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"Game of Thrones" Dark Wings, Dark Words (TV Episode 2013) Poster

Trivia

On their journey north, Bran and his companions pass Hadrian's Wall, the real-life inspiration for the Wall.
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Jump to: Spoilers (11)
The episode title "Dark Wings, Dark Words" is an old saying which is used frequently in the books about messages delivered by ravens, suggesting that such messages are often bad news. In this case, it refers to the two ravens that bring Robb the bad news about Bran and Rickon gone missing after the sack of Winterfell, and the death of his grandfather Hoster Tully.
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This is the first time since Game of Thrones: The Kingsroad (2011) that Richard Madden and Kit Harington are seen on screen together, although it's in a dream.
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The torture of Theon by the Boltons comes from their story lines in the fifth book "A Dance With Dragons", two seasons before most of the show's parallel story lines reached the same point.
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The boar mounted on Joffrey's wall that he and Margaery shoot with a crossbow is the same boar that mortally wounded his father Robert Baratheon in Game of Thrones: You Win or You Die (2011). The scene does not appear in the books.
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Mance Rayder explains the difficulties of uniting the various wildling tribes. Although this sounds impressive to the point of near-impossible for a former member of the Night's Watch (for whom the wildlings share a notorious hatred), the books add that Rayder was actually born a wildling, but was orphaned as an infant when the Night's Watch killed his parents, and took him to be raised as a black brother. He eventually grew tired of the lack of freedom in the Watch, and deserted to the wildlings. The novels also explain that they don't speak seven different languages, only two: the Old Tongue (the native language of Westeros before the Andal invasion), and some speak the Common Tongue as well.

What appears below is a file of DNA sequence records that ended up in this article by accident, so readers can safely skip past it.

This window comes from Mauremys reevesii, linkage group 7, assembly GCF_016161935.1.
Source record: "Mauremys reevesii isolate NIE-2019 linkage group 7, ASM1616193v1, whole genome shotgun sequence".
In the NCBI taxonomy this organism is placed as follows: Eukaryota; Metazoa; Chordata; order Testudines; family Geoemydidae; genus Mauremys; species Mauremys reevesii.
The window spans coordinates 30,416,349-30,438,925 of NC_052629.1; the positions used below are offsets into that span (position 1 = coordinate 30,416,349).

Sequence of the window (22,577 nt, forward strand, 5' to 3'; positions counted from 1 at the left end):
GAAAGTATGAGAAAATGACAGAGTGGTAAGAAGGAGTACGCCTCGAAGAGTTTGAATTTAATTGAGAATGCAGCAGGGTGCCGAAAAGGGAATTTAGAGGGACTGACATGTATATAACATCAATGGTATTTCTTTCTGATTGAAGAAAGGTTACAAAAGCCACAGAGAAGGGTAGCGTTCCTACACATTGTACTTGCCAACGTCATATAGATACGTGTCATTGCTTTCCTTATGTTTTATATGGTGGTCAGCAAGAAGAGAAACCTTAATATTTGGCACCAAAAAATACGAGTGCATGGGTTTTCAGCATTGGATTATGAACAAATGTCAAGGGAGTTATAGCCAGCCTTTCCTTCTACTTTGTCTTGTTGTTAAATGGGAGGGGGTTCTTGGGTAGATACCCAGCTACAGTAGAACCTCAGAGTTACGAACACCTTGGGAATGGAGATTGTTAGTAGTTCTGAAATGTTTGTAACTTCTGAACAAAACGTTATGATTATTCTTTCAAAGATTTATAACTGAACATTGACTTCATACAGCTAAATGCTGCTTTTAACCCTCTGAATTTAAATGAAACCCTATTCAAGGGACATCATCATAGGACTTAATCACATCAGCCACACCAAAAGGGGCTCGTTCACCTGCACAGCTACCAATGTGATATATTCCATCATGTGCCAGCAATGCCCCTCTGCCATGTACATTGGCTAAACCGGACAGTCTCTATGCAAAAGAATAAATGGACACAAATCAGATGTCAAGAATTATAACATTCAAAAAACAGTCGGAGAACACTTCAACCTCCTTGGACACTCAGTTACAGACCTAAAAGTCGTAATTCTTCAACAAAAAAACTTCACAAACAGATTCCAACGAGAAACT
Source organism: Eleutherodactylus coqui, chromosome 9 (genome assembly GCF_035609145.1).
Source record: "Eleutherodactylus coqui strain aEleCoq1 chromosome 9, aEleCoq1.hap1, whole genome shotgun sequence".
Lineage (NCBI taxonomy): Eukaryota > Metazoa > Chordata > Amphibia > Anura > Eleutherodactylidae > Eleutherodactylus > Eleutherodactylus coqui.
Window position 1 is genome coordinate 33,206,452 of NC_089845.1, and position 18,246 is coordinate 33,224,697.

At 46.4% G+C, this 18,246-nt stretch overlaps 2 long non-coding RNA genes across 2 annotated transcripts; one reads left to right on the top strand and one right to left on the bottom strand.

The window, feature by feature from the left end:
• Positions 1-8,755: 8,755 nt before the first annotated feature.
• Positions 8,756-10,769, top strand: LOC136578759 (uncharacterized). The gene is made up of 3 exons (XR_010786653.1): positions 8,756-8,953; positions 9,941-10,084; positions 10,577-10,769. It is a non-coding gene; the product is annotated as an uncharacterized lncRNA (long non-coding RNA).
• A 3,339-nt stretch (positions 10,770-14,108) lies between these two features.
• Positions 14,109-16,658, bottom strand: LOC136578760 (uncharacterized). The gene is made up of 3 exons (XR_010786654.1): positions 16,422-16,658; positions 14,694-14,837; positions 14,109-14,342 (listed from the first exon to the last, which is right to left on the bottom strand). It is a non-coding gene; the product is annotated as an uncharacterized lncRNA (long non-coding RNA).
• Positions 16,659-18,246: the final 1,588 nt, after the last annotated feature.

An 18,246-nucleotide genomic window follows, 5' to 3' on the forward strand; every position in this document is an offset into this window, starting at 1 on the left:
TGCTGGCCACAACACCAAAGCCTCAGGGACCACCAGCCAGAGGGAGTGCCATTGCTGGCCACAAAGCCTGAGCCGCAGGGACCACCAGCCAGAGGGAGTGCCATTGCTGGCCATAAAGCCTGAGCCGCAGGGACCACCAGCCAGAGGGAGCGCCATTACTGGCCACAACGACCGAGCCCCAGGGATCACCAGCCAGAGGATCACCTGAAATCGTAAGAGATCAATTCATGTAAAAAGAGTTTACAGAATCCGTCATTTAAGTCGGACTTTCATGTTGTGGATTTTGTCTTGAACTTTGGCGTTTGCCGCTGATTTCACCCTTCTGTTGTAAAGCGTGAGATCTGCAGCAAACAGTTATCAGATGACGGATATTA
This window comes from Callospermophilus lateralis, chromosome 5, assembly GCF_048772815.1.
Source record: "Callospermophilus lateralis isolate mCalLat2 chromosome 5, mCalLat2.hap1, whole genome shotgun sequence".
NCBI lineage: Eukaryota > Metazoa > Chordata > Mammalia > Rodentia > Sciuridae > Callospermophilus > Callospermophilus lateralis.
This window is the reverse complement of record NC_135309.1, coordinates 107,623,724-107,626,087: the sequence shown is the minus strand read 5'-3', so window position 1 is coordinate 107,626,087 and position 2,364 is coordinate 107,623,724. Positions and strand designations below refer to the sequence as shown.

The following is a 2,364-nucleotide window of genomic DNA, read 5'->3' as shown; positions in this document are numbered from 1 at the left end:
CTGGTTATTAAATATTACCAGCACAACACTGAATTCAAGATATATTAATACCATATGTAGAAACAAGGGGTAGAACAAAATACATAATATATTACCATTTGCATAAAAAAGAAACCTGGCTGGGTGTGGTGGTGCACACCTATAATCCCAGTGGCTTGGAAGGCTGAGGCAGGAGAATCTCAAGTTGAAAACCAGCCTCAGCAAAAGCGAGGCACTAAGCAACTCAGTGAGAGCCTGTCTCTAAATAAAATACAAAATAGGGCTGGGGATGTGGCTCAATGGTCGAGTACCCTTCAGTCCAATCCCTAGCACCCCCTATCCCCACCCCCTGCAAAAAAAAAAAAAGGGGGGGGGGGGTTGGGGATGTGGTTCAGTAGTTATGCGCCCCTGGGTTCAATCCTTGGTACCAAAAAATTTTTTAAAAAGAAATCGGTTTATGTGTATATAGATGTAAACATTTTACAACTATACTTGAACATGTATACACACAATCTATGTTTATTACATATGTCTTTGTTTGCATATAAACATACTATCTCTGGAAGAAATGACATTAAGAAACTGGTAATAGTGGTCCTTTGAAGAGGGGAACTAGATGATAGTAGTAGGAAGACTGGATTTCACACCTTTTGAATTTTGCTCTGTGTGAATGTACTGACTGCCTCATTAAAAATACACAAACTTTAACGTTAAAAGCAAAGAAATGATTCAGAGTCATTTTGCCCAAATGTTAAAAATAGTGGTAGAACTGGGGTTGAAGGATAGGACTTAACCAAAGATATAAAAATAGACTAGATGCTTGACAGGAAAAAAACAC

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First appearance of Locke (Noah Taylor), the leader of Roose Bolton's hunting party. In the novels, Locke is not a person but a noble house of the North. On the show, Locke and his group of soldiers replace the Essosi character of Vargo Hoat and his notorious sellsword company known as the Brave Companions from the books. They are based around Harrenhal and were originally employed by Tywin Lannister, but after Arya helped most of the prisoners escape and Tywin abandoned the castle, they switched over to the Boltons. Writer Bryan Cogman explained that the change was made for simplicity's sake, as adding yet another band of soldiers would only confuse the audience. They were planning to keep the name Vargo Hoat, but since he was changed to a Bolton character, author George R.R. Martin requested that he be given a Westerosi name.
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Ned Stark (Sean Bean) is heard for the first time since the character's death in Game of Thrones: Baelor (2011), although it is archive audio, only heard during Bran's dream.